President Obama said he “couldn't guarantee” that Social Security checks would go out on time. $23 billion worth of checks are scheduled to be cut on August 3, but only $12 billion in tax revenues is projected to come in that day. Also scheduled for August 3 are the following:
- $1.4b defense vendors
- $1.8b Dep. of Education
- $500m Federal salaries/benefits
- $2.2b Medicare/Medicaid
- $1.4b Food/HUD/Welfare/Unemp
- $100m Veterans Affairs programs
- $100m IRS refunds to businesses
- $1.5b other spending
Looking at the entire period of August 3-31, we could pay the interest on federal bonds, Social Security, Medicare and Medicaid payments, veterans' benefits and unemployment benefits.
If we did so, we couldn't pay the salaries of military personnel and federal workers and we would have to stiff low-income people receiving housing assistance, food stamps and other benefits. We'd have to close down the federal courts and federal law enforcement agencies, stop paying for the Department of Education (think Pell grants, among other things), the Highway Administration and the EPA. Health and Human Services (the “principal agency for protecting the health of all Americans and providing essential human services, especially for those who are least able to help themselves”) would be shut down. Private contractors would be stiffed. IRS refunds would stop going out. In addition, the Department of Energy, Small Business Administration, Department of Labor and $52 billion in smaller programs would no longer be funded.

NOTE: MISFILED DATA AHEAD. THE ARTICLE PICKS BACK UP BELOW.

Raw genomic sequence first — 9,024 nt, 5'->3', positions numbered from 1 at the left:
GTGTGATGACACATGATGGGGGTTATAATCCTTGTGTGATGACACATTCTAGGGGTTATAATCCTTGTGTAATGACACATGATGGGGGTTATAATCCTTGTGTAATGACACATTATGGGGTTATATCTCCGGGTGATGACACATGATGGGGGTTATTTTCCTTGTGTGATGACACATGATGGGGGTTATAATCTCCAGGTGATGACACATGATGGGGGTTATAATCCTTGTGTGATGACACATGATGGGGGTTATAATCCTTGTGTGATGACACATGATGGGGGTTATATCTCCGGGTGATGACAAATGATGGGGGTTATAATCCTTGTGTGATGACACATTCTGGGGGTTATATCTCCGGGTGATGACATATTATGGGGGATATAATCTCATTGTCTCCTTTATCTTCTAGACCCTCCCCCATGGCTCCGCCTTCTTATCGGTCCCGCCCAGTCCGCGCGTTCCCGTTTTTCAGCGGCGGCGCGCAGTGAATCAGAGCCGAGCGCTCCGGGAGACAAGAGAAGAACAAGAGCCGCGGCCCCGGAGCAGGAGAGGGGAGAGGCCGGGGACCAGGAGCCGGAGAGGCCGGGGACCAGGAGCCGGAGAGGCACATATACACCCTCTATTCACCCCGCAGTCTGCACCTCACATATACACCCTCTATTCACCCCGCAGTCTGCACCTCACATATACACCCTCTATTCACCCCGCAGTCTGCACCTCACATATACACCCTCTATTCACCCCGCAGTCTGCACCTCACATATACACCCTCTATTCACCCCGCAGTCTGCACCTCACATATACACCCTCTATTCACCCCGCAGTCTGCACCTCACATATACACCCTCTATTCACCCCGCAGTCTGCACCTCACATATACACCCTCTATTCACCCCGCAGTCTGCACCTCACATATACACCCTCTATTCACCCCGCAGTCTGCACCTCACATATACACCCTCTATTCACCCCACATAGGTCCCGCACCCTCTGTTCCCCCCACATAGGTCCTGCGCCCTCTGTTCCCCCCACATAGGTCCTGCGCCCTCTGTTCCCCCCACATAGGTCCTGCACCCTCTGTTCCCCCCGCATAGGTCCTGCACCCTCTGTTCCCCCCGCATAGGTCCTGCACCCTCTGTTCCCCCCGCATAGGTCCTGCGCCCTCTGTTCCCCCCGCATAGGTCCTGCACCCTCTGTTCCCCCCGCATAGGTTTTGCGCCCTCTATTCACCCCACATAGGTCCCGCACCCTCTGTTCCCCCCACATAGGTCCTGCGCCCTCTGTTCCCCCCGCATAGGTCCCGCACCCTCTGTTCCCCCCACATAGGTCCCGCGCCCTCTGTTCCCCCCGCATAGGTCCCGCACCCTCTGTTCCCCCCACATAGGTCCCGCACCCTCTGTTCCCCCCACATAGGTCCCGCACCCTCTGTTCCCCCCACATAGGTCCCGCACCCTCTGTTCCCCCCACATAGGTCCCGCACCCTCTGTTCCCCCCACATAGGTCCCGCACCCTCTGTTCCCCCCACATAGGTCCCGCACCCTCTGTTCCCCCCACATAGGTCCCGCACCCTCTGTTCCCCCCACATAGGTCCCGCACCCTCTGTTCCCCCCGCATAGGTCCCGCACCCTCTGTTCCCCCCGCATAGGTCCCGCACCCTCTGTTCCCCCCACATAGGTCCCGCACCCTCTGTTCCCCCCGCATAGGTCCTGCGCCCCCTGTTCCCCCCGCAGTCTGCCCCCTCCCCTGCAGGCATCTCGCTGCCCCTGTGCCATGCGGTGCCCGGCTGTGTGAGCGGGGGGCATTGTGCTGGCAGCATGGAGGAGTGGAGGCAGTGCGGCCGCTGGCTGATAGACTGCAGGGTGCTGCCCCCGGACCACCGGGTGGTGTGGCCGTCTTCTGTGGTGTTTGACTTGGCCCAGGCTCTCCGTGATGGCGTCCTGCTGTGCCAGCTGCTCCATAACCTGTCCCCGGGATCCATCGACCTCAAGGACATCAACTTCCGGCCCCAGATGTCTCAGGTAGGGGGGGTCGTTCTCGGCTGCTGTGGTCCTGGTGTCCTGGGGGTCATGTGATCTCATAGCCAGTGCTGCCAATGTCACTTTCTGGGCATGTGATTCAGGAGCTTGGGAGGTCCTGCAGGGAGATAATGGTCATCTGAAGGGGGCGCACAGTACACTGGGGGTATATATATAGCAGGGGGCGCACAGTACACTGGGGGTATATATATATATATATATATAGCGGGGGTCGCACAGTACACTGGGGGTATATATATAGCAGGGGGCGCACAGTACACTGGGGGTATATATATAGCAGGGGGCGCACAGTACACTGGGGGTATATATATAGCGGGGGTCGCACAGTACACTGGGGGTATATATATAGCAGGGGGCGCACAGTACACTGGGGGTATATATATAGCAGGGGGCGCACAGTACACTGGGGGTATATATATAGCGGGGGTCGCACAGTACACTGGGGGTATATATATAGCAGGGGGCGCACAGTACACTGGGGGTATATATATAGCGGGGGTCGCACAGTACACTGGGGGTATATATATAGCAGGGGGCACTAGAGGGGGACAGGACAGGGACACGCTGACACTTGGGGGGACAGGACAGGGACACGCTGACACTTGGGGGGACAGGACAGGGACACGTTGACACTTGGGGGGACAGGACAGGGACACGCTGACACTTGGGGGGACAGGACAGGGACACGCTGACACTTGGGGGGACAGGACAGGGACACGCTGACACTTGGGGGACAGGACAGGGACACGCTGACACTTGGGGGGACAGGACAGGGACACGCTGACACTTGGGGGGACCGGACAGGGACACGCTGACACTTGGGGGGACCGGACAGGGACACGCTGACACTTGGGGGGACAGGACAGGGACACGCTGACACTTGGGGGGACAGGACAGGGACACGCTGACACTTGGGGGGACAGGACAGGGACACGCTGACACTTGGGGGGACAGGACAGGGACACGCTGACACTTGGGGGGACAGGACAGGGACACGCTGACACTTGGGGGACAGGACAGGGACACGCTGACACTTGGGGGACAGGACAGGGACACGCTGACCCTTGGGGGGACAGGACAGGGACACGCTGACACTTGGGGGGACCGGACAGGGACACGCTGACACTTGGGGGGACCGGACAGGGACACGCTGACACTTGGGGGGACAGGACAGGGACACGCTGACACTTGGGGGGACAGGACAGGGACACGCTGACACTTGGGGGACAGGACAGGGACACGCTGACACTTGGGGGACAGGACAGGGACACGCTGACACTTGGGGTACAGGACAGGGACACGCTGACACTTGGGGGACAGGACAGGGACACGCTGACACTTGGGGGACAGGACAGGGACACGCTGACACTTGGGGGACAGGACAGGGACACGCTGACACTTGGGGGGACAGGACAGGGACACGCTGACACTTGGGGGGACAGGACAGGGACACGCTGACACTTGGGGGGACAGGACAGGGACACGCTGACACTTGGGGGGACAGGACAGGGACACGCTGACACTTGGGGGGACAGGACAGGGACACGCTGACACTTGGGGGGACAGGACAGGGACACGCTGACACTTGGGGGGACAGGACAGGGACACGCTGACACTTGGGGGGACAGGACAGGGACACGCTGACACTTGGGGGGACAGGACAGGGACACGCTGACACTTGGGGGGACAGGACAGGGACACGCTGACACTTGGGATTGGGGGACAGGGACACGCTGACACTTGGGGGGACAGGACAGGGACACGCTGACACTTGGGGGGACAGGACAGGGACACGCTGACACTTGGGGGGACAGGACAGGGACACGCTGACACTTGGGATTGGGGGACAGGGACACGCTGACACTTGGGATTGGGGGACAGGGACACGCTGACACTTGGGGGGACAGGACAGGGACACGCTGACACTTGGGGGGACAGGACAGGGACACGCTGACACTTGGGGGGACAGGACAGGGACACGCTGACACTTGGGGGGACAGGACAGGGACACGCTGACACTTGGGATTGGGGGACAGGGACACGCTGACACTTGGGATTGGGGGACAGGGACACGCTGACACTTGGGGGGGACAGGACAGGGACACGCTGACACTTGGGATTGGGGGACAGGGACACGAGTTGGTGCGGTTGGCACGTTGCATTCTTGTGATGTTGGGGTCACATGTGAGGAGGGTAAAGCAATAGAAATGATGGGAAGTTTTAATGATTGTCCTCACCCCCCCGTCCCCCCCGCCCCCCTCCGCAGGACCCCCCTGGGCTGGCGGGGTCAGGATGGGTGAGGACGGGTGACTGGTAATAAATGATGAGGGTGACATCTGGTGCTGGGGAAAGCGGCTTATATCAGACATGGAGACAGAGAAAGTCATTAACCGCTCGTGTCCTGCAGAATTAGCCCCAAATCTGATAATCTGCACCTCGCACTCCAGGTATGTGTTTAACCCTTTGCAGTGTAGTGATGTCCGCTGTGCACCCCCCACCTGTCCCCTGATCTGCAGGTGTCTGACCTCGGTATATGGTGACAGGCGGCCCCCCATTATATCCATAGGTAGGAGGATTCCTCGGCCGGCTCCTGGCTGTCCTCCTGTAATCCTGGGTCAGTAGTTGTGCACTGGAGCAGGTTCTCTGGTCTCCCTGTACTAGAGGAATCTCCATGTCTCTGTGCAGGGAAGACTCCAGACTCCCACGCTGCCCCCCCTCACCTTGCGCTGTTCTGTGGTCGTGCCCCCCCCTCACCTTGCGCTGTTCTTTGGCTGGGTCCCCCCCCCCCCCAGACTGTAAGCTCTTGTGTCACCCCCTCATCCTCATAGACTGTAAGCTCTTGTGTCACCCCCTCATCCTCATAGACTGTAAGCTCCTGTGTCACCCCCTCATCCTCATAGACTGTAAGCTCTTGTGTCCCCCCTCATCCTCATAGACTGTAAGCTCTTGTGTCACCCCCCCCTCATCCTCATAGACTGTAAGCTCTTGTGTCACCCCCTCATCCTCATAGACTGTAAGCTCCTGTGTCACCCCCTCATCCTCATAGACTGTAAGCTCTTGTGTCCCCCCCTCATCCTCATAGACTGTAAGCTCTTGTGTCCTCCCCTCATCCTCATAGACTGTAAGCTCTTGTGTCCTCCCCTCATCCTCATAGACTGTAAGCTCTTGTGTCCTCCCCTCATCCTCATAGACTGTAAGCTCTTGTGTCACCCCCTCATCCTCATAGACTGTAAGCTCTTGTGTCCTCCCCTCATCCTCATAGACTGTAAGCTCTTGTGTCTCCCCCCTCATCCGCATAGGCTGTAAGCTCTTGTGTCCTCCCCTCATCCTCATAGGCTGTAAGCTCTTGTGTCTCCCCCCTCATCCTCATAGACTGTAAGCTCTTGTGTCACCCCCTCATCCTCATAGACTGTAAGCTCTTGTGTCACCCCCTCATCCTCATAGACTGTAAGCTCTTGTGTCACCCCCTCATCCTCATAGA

2. Real People Would be Hurt, Badly (Especially in the 'Red' States)
The idea of “limited government” is appealing in the abstract, but not in concrete terms. With the economy – the private-sector economy – in terrible shape, the New York Times notes that “close to $2 of every $10 that went into Americans’ wallets last year were payments like jobless benefits, food stamps, Social Security and disability.” That's the concrete reality, and those dollars – some of them – will disappear after August 3 if no deal is reached on the debt ceiling.
The Times broke those numbers down by state and found there was quite a bit of variation in terms of how much of their personal incomes residents of various states derive from government payments. Conservative-leaning states like West Virginia (28 percent), Mississippi (26.2 percent), Kentucky (24.8 percent) and Arkansas (24.5 percent) lead the pack; among the dozen states that depend the most on federal payments for household income, only three – Maine, Michigan and New Mexico – are considered “blue.”
3. Hurting the Economy: Demand Would Crash Further; Personal Debt Would Rise